• Where there is strong demand, such as in Central Asia, initiate high-level, strategic commitments to regional integration. To accomplish this, the Bank Group should start with an assessment of the integration strategies at the sub-regional level, following the example of the the 2008/2018 Africa Regional Integration Strategy
  • Intensify partnerships with traditional and nontraditional regional stakeholders to promote collective action and knowledge-sharing, both within and across regions. This would include crowding in from the start new partners for regional integration, most notably the private sector, industry associations, and regional institutions. In the case of Central Asia, the new partners could include private players in the transportation and tourism sectors. As for Central Asia’s regional organizations, given the existing “spaghetti bowl” of many overlapping organizations, this could be a challenge, but any step in this direction could help to clarify the relative roles of each institution and to create synergies, as did the Bank Group’s close collaboration with the East African Community in the areas of transport and regulatory reforms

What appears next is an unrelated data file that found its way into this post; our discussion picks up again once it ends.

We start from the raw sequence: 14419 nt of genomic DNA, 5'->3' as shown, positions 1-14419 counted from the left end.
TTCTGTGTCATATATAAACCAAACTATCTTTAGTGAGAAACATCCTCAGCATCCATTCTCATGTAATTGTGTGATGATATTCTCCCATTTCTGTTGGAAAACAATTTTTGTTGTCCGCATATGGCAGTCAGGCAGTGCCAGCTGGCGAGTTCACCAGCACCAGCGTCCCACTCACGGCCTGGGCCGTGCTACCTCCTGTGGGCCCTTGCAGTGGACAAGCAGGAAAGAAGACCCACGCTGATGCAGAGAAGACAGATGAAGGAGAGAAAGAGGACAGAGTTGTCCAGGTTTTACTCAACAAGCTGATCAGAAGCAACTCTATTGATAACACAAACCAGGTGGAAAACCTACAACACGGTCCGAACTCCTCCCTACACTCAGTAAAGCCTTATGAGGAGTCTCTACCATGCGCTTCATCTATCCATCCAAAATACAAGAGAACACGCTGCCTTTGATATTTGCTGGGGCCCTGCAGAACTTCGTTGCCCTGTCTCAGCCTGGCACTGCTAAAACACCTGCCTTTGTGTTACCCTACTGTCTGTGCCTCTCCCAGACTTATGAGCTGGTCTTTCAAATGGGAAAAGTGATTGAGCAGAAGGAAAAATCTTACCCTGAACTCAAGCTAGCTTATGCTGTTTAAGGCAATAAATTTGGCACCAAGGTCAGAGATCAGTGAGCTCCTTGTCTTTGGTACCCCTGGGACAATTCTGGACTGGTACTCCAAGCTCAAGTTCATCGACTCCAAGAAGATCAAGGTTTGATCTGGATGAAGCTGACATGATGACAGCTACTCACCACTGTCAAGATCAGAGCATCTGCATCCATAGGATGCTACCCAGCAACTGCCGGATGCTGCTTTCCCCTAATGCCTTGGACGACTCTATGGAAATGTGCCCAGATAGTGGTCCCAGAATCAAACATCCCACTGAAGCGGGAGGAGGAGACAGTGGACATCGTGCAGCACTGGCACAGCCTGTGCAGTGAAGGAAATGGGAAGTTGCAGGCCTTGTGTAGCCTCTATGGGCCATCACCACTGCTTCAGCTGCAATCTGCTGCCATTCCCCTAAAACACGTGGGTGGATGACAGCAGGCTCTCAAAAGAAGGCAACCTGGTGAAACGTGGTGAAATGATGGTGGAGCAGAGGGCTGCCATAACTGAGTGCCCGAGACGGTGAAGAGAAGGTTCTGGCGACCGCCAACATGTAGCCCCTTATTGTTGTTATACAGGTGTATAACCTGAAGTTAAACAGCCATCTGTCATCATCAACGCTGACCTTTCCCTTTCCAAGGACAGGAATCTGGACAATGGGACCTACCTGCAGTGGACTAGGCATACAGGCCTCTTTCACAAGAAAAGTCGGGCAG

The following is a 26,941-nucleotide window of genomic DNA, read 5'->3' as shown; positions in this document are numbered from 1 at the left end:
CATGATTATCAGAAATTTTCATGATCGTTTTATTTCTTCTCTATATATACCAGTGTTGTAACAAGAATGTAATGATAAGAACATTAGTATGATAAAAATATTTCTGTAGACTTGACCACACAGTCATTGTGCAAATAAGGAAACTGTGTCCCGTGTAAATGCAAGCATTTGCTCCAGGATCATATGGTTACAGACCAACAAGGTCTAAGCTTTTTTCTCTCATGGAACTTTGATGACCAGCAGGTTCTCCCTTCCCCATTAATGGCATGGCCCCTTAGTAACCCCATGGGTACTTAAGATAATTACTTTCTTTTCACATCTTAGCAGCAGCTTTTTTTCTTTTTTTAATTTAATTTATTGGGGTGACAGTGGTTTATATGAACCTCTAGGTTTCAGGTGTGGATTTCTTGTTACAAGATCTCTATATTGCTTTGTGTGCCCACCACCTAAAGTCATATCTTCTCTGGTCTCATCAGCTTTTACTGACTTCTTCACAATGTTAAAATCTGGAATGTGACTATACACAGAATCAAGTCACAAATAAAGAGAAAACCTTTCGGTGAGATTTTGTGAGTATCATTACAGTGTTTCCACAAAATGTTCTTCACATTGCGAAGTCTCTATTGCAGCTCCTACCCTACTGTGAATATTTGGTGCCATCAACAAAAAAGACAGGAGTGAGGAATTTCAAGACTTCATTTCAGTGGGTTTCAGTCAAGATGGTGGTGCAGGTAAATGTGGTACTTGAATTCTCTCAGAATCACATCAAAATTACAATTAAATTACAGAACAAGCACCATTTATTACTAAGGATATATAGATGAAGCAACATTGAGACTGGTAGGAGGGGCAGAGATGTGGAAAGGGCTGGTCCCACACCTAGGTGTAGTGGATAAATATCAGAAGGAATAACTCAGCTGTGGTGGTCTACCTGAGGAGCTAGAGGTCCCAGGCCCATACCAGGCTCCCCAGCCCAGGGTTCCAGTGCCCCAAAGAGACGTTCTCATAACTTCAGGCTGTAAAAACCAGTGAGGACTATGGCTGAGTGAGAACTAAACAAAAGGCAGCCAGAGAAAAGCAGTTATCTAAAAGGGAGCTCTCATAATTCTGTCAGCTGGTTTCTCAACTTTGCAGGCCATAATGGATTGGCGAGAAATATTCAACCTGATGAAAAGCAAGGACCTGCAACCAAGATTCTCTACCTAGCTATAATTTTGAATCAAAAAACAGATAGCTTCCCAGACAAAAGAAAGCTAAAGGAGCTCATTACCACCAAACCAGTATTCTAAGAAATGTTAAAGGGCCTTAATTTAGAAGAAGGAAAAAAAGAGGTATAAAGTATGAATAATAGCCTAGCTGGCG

Read the evaluation | Two to Tango: World Bank Group Support to Regional Integration

To assess the Bank Group’s convening power role more closely in a specific sector, the evaluation examined the perception of the World Bank Group’s influence in the transport sector among a group of stakeholders who were interviewed. An Influence Network Map was developed based on the responses obtained. The size of the WBG node below and its relatively centralized location reinforce our finding that the Bank Group’s convening power was a considerable factor in the success of regional connectivity infrastructure interventions.